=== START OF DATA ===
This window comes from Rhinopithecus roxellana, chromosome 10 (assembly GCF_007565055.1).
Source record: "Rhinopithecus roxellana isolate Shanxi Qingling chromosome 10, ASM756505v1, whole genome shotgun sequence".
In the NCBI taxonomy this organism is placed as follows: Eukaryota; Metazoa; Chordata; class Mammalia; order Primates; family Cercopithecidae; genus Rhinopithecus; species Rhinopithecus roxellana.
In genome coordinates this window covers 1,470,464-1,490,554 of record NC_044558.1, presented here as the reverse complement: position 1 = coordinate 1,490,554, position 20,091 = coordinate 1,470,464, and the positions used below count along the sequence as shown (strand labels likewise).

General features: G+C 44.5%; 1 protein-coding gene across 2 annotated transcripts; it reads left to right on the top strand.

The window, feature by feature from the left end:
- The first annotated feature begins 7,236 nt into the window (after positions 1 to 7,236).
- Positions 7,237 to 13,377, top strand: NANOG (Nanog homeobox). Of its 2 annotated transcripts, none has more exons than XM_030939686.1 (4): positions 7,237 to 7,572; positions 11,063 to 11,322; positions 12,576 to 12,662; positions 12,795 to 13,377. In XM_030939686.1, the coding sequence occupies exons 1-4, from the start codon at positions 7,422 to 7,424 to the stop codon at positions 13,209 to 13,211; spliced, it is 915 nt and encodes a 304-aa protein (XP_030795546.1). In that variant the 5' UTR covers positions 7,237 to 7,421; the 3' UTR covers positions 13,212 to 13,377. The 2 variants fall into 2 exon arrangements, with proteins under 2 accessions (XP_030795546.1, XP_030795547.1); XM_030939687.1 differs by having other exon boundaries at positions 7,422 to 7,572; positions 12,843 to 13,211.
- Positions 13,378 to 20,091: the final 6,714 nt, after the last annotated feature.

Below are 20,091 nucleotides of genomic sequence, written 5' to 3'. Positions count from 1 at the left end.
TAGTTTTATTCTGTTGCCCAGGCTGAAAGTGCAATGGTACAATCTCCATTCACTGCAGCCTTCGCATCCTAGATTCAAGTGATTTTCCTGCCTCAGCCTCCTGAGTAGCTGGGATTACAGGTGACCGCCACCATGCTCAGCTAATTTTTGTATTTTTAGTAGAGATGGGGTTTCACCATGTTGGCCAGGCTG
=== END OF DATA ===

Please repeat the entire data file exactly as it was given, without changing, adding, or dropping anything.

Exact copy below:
This window comes from Rhinopithecus roxellana, chromosome 10 (assembly GCF_007565055.1).
Source record: "Rhinopithecus roxellana isolate Shanxi Qingling chromosome 10, ASM756505v1, whole genome shotgun sequence".
In the NCBI taxonomy this organism is placed as follows: Eukaryota; Metazoa; Chordata; class Mammalia; order Primates; family Cercopithecidae; genus Rhinopithecus; species Rhinopithecus roxellana.
In genome coordinates this window covers 1,470,464-1,490,554 of record NC_044558.1, presented here as the reverse complement: position 1 = coordinate 1,490,554, position 20,091 = coordinate 1,470,464, and the positions used below count along the sequence as shown (strand labels likewise).

General features: G+C 44.5%; 1 protein-coding gene across 2 annotated transcripts; it reads left to right on the top strand.

The window, feature by feature from the left end:
- The first annotated feature begins 7,236 nt into the window (after positions 1 to 7,236).
- Positions 7,237 to 13,377, top strand: NANOG (Nanog homeobox). Of its 2 annotated transcripts, none has more exons than XM_030939686.1 (4): positions 7,237 to 7,572; positions 11,063 to 11,322; positions 12,576 to 12,662; positions 12,795 to 13,377. In XM_030939686.1, the coding sequence occupies exons 1-4, from the start codon at positions 7,422 to 7,424 to the stop codon at positions 13,209 to 13,211; spliced, it is 915 nt and encodes a 304-aa protein (XP_030795546.1). In that variant the 5' UTR covers positions 7,237 to 7,421; the 3' UTR covers positions 13,212 to 13,377. The 2 variants fall into 2 exon arrangements, with proteins under 2 accessions (XP_030795546.1, XP_030795547.1); XM_030939687.1 differs by having other exon boundaries at positions 7,422 to 7,572; positions 12,843 to 13,211.
- Positions 13,378 to 20,091: the final 6,714 nt, after the last annotated feature.

Below are 20,091 nucleotides of genomic sequence, written 5' to 3'. Positions count from 1 at the left end.
TAGTTTTATTCTGTTGCCCAGGCTGAAAGTGCAATGGTACAATCTCCATTCACTGCAGCCTTCGCATCCTAGATTCAAGTGATTTTCCTGCCTCAGCCTCCTGAGTAGCTGGGATTACAGGTGACCGCCACCATGCTCAGCTAATTTTTGTATTTTTAGTAGAGATGGGGTTTCACCATGTTGGCCAGGCTG